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breaking news

Ex-Bak Middle School treasurer arrested on fraud charges

How The Post got the absentee ballot story


Spurred by unusually high vote-by-mail turnouts in south county neighborhoods in both the March and August elections in 2016, Palm Beach Post reporters went door to door and talked to dozens of voters to find out why.

POST INVESTIGATION: Winning candidates helped voters fill out ballots

Many residents could not say whom they voted for. They said they were directed how to vote by candidates and campaign workers, who casually came into their homes and were fixtures in the neighborhoods during the campaign. Many of the voters were Haitian-American and spoke Creole. Some spoke only halting English.

The work started with analysis of voter file information by data reporters Justin Price and Mike Stucka. Under public records law, Florida provides the voting record of every registered voter. It includes the voter’s address and the method the voter used to vote, not just in the most recent election but in elections dating back years. The reporters built maps that showed where absentee ballots were used the most.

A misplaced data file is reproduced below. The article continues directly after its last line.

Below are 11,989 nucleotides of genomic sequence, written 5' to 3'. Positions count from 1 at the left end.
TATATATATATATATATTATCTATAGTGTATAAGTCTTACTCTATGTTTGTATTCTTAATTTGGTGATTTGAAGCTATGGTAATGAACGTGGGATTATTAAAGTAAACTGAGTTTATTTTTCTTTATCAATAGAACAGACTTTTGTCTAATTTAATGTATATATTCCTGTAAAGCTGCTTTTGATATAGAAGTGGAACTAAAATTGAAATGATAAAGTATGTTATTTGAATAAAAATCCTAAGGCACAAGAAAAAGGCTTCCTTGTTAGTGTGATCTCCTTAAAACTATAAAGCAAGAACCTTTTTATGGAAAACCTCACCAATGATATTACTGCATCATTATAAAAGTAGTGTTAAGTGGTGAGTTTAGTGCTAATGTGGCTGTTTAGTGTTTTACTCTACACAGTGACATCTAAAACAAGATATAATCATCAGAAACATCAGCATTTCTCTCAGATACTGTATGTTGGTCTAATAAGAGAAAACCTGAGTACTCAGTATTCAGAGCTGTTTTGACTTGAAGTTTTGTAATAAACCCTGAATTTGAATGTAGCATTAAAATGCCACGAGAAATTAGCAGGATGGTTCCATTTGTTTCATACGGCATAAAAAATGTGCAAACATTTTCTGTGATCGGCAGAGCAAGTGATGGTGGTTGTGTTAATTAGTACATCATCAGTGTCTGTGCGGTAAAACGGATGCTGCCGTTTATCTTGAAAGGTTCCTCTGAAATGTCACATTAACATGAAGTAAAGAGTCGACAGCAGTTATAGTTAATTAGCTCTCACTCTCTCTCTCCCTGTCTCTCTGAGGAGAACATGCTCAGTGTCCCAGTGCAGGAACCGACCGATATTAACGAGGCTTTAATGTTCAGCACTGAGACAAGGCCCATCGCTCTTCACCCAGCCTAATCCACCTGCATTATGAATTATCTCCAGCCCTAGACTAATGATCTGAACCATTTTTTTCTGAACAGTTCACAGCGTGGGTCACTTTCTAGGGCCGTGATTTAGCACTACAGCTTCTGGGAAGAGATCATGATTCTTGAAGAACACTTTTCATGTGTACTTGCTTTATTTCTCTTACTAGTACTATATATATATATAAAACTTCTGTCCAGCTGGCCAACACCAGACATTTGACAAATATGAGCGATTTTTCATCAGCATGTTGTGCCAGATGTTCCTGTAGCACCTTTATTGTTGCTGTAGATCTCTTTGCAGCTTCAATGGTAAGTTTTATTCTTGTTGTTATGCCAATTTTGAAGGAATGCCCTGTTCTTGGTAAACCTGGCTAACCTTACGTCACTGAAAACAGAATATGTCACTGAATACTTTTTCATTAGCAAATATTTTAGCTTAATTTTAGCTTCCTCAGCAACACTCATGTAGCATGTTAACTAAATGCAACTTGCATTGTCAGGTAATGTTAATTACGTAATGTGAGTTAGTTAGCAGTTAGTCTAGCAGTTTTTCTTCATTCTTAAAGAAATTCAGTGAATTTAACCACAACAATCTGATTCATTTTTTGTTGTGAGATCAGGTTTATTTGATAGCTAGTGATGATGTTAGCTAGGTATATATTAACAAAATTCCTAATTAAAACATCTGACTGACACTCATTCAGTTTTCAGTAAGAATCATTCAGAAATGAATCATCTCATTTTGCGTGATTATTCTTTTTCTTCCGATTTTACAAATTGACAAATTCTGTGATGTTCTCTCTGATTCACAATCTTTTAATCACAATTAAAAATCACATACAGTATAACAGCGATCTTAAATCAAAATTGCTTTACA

The maps pointed to the long, narrow, overlapping districts of state Rep. Al Jacquet and County Commissioner Mack Bernard, who both won Aug. 30 Democratic primary races with high proportions of mail-in votes.

Over two months, Boynton Beach reporter Alexandra Seltzer, Delray Beach reporter Lulu Ramadan, investigative reporter Lawrence Mower and Price knocked on more than 150 doors. While they found the highest concentrations of absentee voters in Boynton Beach and Delray Beach, they also visited voters in other parts of the district, including West Palm Beach, Lake Park and Riviera Beach.

To overcome the language barrier in many homes, The Post hired a court-certified interpreter of Creole.

Aside from voters, reporters spoke with election law experts, elections supervisors, campaign consultants, prosecutors, politicians and university professors. They studied state statutes and reviewed past rulings. They sought interviews with Jacquet and Bernard, who demanded questions in writing but did not answer any of them.



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